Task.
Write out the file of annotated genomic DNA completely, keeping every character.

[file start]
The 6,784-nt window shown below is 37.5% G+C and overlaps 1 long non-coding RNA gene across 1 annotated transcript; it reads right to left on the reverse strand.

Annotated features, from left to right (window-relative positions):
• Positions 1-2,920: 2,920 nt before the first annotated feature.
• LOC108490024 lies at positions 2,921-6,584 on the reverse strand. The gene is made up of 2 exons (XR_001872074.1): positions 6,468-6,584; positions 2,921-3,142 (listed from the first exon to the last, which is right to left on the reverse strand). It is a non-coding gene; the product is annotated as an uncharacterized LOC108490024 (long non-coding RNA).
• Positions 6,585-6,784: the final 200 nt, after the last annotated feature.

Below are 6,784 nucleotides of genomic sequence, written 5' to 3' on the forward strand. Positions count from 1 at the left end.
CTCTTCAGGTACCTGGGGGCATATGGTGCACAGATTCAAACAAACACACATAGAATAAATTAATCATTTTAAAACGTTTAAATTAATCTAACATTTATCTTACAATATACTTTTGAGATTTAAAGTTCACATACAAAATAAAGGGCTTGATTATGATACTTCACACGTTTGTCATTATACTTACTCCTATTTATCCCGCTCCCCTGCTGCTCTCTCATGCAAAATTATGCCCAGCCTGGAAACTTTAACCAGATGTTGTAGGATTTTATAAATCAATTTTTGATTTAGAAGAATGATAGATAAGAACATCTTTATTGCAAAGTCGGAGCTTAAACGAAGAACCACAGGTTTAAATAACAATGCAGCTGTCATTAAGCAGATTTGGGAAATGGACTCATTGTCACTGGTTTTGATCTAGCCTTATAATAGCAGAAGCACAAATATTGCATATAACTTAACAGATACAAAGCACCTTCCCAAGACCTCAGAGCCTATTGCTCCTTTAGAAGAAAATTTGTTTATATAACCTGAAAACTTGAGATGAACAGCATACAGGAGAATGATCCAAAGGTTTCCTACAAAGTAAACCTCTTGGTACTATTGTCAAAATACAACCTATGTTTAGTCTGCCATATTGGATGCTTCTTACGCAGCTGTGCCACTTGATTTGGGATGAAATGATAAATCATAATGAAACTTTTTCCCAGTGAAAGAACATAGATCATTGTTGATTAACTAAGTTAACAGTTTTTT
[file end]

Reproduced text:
The 6,784-nt window shown below is 37.5% G+C and overlaps 1 long non-coding RNA gene across 1 annotated transcript; it reads right to left on the reverse strand.

Annotated features, from left to right (window-relative positions):
• Positions 1-2,920: 2,920 nt before the first annotated feature.
• LOC108490024 lies at positions 2,921-6,584 on the reverse strand. The gene is made up of 2 exons (XR_001872074.1): positions 6,468-6,584; positions 2,921-3,142 (listed from the first exon to the last, which is right to left on the reverse strand). It is a non-coding gene; the product is annotated as an uncharacterized LOC108490024 (long non-coding RNA).
• Positions 6,585-6,784: the final 200 nt, after the last annotated feature.

Below are 6,784 nucleotides of genomic sequence, written 5' to 3' on the forward strand. Positions count from 1 at the left end.
CTCTTCAGGTACCTGGGGGCATATGGTGCACAGATTCAAACAAACACACATAGAATAAATTAATCATTTTAAAACGTTTAAATTAATCTAACATTTATCTTACAATATACTTTTGAGATTTAAAGTTCACATACAAAATAAAGGGCTTGATTATGATACTTCACACGTTTGTCATTATACTTACTCCTATTTATCCCGCTCCCCTGCTGCTCTCTCATGCAAAATTATGCCCAGCCTGGAAACTTTAACCAGATGTTGTAGGATTTTATAAATCAATTTTTGATTTAGAAGAATGATAGATAAGAACATCTTTATTGCAAAGTCGGAGCTTAAACGAAGAACCACAGGTTTAAATAACAATGCAGCTGTCATTAAGCAGATTTGGGAAATGGACTCATTGTCACTGGTTTTGATCTAGCCTTATAATAGCAGAAGCACAAATATTGCATATAACTTAACAGATACAAAGCACCTTCCCAAGACCTCAGAGCCTATTGCTCCTTTAGAAGAAAATTTGTTTATATAACCTGAAAACTTGAGATGAACAGCATACAGGAGAATGATCCAAAGGTTTCCTACAAAGTAAACCTCTTGGTACTATTGTCAAAATACAACCTATGTTTAGTCTGCCATATTGGATGCTTCTTACGCAGCTGTGCCACTTGATTTGGGATGAAATGATAAATCATAATGAAACTTTTTCCCAGTGAAAGAACATAGATCATTGTTGATTAACTAAGTTAACAGTTTTTT